Stocks rose sharply on Thursday after an unexpected drop in new applications for unemployment benefits and strong retail sales. The Dow Jones industrial average had its biggest gain since Dec. 1.
The Labor Department said first-time claims for unemployment benefits fell to 368,000. That's the lowest level since May 2008. Economists had expected the number of claims to rise.
Separately, the Institute for Supply Management said its measure of hiring by service companies rose to the highest level since April 2006. The index covers a broad range of industries including retail, health care and financial services.
The signs of job growth followed a report Wednesday from payroll processor ADP saying that private employers added far more jobs than analysts had expected last month. Those gains are raising hopes that Friday's jobs report from the Labor Department will show that the unemployment rate fell from its current level of 9 percent.
Retailers Limited Brands Inc., Macy's Inc. and Nordstrom Inc. all reported gains in February sales compared with the same month last year. Wendy's/Arby's Group Inc. trimmed its losses in the fourth-quarter and beat analysts' revenue estimates. The stock rose 7.6 percent.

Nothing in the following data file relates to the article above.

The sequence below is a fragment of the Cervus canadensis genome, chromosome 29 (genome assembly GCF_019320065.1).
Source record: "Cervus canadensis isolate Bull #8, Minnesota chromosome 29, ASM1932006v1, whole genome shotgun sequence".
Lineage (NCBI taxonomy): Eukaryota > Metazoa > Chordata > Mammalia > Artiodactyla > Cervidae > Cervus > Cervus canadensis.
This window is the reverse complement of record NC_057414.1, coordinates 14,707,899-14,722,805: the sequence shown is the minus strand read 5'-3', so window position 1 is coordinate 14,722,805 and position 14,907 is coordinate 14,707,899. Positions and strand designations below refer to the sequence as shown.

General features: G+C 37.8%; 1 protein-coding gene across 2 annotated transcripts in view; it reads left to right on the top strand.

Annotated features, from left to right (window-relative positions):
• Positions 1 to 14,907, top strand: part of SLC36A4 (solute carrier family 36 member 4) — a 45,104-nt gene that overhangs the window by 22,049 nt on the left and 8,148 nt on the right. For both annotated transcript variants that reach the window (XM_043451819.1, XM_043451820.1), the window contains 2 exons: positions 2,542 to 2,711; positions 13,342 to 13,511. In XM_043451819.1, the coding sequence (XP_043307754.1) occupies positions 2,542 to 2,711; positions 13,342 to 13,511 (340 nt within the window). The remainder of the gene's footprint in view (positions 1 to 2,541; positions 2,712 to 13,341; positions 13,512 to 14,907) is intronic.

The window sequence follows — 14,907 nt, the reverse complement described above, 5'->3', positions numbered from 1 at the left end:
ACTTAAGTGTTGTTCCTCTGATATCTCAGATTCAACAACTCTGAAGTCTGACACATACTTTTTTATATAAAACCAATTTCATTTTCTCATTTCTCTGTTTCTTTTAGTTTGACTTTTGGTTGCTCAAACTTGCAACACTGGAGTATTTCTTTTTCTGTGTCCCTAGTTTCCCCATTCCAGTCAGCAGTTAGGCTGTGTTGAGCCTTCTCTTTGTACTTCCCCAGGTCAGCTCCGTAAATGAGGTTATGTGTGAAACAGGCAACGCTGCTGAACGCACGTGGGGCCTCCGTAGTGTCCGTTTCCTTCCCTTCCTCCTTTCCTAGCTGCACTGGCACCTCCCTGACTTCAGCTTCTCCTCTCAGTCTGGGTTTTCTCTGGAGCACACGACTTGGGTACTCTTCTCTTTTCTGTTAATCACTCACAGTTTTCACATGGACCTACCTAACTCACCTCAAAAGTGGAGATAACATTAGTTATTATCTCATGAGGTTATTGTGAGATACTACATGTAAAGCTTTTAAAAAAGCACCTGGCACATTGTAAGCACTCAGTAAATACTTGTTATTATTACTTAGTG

The Dow Jones industrial average gained 191.40 points, or 1.6 percent, to 12,258.20. The Dow is still below where it was trading on Feb. 18, before a three-day plunge caused by a surge in oil prices as the unrest in Libya deepened.
The Standard & Poor's 500 index rose 22.53, or 1.7 percent, to 1,330.97.
All 10 company groups that make up the S&P index rose. Industrial companies had the largest gain, with 2.4 percent. Caterpillar Inc. gained 3 percent, the largest increase among the 30 stocks that make up the Dow average.
The Nasdaq composite index gained 50.67, or 1.8 percent, to 2,798.74.
The drop in unemployment claims pushed Treasury prices lower, raising their yields. The yield on the 10-year note rose to 3.56 percent, up from 3.48 percent late Wednesday.
Oil prices eased slightly, but remained above $100 a barrel. Concerns over the impact of high oil prices on the U.S. economy have rattled markets over the past two weeks. Crude settled above $102 on Wednesday for the first time since September 2008.
Five stocks rose for every one that fell on the New York Stock Exchange. Consolidated volume was 4.5 billion shares.